Men’s Basketball: Slow start too much to overcome as Huskies drop opener


Redshirt sophomore Terry Larrier takes a shot during UConn’s 67-58 loss on Friday, Nov. 11 at Gampel Pavilion. Larrier scored a team-high 19 points in his first game as a Husky. (Jackson Haigis/The Daily Campus)

For the first time since 1999, the UConn men’s basketball team lost their home opener, dropping a sloppy 67-58 contest against Wagner on Friday night.

While sophomore Terry Larrier had 19 points and freshman Alterique Gilbert impressed with 14, it wasn’t enough to carry the team. Redshirt senior Rodney Purvis only had five points, going 2-for-7 from the floor, and 1-for-5 from three-point range, including some critical misses in the second half when the Huskies had fought back to tie the game.

“I can’t put my finger on it. Rodney really, really struggled. Four turnovers, no good looks. Jalen [Adams] struggled. It’s hard to win when you have your two top guards go 6-for-22 and struggle getting good looks,” head coach Kevin Ollie said. “We aren’t going to have answers until we start picking up on defense.”

UConn only led at one point during the game, and that was the very first basket of the game­­­­—an alley-oop to Amida Brimah, as only a UConn game could start.

As soon as the Huskies got on the board, Wagner responded with a layup and, after a missed three from Terry Larrier, netted a jumper to take their first lead of the game. The Seahawks would never look back.

A glance at the stat sheets may indicate that the game was close, but that was not the case. The Huskies were out-rebounded 37-33 and had a 12-11 edge in offensive rebounds, but Wagner was able to convert nine defensive and four offensive rebounds into baskets for a total of 25 points. UConn only converted four offensive and four defensive rebounds into points.

UConn’s field goal percentage was grossly low, shooting only 35.7 percent over the course of the game, although Wagner only shot 37.7 percent. Both teams performed poorly in the second half, but UConn’s almost nonexistent offense prevented them from capitalizing.

Though the shots were not there, sophomore Jalen Adams said that the first step to building a strong offense is having a cohesive defense.

“I know, one hundred percent, that if we play defense, we’ll let that create our offense. If we get stops and rebound the ball, we’ll definitely be able to get on a fast break and score. When we get those easy fast break points, then we’ll start making jump shots. I think we did a poor job defensively,” Adams said.

Wagner started the game on an 11-4 run, and made as soon as the Huskies narrowed the gap, the Seahawks would hit a big shot to push the score further out of reach. When UConn got the score to 7-4, Wagner scored six points in a row. When UConn got the game to 16-11, they scored five points to make the score 21-13.

The narrative would stick for the entire game, as the Huskies just couldn’t close the gap. They never once tied the game until there was six minutes left in the second half.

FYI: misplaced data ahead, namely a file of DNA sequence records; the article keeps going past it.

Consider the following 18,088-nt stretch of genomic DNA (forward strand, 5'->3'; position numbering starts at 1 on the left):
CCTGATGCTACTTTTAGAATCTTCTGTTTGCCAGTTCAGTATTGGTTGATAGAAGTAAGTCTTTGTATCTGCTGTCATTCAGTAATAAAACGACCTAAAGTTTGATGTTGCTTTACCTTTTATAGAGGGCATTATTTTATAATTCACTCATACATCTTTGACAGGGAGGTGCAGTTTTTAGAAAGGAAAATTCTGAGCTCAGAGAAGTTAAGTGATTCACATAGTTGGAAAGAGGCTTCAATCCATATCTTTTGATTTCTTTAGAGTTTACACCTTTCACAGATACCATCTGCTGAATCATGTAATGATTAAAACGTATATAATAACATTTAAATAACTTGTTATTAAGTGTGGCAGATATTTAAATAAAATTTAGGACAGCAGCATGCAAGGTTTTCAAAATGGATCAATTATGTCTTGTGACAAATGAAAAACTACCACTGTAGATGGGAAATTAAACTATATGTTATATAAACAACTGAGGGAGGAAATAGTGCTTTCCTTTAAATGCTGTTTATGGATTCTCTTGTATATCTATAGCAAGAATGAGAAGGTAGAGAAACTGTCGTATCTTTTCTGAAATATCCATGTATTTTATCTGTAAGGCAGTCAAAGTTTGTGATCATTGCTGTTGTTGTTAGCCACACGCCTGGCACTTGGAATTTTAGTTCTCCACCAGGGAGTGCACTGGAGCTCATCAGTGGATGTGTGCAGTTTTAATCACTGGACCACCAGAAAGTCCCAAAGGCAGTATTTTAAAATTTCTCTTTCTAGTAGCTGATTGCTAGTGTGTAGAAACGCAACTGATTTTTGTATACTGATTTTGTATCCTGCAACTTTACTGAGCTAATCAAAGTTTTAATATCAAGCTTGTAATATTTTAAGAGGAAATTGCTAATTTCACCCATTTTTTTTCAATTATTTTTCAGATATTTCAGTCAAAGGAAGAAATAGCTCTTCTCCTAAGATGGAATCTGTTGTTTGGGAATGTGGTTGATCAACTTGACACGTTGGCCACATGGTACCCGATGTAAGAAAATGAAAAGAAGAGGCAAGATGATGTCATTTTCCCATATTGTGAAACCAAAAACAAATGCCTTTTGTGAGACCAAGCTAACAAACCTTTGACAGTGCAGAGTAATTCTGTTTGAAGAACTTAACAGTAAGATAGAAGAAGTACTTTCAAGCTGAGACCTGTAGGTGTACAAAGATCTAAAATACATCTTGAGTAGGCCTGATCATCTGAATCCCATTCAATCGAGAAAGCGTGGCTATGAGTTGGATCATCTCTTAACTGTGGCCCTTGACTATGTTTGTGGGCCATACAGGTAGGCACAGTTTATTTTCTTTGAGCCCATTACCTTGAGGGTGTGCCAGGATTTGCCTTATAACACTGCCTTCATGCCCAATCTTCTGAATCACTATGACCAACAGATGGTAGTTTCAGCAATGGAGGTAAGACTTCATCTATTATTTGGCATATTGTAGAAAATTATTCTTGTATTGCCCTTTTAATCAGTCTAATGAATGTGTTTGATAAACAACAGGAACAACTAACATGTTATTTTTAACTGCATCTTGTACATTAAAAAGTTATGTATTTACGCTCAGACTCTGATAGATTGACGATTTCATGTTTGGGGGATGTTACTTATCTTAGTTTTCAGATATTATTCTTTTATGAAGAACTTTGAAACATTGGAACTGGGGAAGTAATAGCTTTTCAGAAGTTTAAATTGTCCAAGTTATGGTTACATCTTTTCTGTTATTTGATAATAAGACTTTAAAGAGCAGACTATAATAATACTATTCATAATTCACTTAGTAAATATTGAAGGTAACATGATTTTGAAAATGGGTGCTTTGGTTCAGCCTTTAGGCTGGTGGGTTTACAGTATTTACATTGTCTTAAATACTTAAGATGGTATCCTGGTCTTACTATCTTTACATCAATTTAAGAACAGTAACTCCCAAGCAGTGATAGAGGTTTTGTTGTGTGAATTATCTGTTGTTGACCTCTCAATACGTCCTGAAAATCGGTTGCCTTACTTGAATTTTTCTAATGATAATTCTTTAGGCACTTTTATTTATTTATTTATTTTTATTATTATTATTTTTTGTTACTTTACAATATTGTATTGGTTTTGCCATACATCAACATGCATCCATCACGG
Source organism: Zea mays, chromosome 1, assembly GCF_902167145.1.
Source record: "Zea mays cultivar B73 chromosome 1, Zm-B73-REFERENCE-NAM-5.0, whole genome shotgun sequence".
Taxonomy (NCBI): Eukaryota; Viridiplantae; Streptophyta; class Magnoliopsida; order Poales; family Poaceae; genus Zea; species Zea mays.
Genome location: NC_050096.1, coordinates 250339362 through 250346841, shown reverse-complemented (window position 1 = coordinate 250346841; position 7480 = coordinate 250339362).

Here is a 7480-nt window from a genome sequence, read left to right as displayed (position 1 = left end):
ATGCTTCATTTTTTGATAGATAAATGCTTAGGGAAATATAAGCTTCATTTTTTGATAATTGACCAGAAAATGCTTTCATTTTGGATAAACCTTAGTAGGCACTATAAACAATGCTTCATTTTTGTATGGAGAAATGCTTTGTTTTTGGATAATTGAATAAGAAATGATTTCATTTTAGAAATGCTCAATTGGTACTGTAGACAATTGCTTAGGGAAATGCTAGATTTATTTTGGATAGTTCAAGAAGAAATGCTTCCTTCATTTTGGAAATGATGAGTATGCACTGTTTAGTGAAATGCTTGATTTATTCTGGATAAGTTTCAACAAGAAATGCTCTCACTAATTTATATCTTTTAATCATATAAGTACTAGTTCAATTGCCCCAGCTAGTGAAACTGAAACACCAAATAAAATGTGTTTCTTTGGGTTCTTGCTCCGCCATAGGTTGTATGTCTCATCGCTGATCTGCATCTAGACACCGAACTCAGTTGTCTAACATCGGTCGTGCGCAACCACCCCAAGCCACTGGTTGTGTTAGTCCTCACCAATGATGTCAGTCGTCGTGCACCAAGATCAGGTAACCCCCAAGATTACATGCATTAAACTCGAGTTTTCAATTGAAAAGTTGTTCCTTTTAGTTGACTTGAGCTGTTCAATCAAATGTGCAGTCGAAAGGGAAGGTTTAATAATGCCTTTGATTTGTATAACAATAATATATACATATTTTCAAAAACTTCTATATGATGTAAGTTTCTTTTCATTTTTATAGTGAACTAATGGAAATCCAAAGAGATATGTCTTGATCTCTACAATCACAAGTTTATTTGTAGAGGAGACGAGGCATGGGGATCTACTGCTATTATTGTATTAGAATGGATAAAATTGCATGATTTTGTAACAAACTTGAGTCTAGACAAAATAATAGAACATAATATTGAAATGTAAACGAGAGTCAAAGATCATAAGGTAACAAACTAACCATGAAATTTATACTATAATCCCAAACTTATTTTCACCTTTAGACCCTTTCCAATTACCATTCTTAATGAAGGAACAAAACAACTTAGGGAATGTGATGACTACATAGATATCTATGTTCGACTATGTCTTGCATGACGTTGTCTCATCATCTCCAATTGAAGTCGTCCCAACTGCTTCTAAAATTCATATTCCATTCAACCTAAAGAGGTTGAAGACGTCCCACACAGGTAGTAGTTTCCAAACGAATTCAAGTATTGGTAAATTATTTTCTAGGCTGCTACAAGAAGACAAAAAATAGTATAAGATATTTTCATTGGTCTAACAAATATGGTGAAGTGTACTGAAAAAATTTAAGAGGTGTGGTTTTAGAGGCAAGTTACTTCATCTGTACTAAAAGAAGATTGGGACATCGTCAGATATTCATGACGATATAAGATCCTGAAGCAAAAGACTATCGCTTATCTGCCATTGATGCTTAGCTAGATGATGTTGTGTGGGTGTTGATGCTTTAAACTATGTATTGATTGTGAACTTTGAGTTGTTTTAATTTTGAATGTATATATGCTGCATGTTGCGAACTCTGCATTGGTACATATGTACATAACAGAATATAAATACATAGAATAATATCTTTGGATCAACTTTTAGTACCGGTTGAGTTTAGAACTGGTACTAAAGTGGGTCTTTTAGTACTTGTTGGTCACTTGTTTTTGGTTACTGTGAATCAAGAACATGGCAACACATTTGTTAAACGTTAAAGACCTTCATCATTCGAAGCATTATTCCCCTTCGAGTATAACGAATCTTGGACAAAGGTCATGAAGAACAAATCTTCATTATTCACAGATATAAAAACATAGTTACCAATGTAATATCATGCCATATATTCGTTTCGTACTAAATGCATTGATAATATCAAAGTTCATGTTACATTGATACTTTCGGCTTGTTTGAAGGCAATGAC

A series of Wagner miscues opened the door for the Huskies to take the lead, but a missed foul shot from Larrier prevented the Huskies from taking their second lead of the night. As soon as the Seahawks got the rebound, Wagner’s redshirt junior Marquis Salmon hit his only shot of the night, a three-pointer that served as a microcosm of the game as a whole—as soon as UConn got close, Wagner hit a big shot to put it out of reach.

“This is an eye-opener for us. We’re definitely going to take it as a learning experience and get better from it,” Gilbert said. “Ball movement [is key]. Just getting everybody the ball. Moving the ball around from one side to the other side. You know, just making shots.”

The game painfully showcased all of UConn’s greatest flaws: loose defense, the inability to adequately rebound on both ends, and their tendency to start out slow. Only this time, there was no big second half to save them.

UConn’s two most important guards, Adams and Purvis, greatly underperformed. Jalen went 4-for-15 from the floor and only 1-for-3 from behind the arc, giving the two a combined field goal percentage of 27 percent.

The Huskies have a lot of hurdles to clear, as most of the players on the court have little experience playing with one another. Once they learn how to share the basketball better and work as a more cohesive unit, Ollie said, they will start to see improvement.

“You can do the technical stuff, but when it comes down to it, you gotta have a will to get the basketball,” Ollie said. “The lack of communication, a breakdown here and there, leads to a loss. Our guys will learn from it, and I’ll learn from it.”

The Huskies will have a quick turnaround, as they will have two days of practice and then host Northeastern at Gampel Pavilion at 7 p.m. If UConn wishes to see success, they will have to tighten up their defense and take better, more precise shots in order to come out of the gate strong. 

Stephanie Sheehan is the associate managing editor for The Daily Campus, covering men’s basketball. She can be reached via email at She tweets @steph_sheehan.

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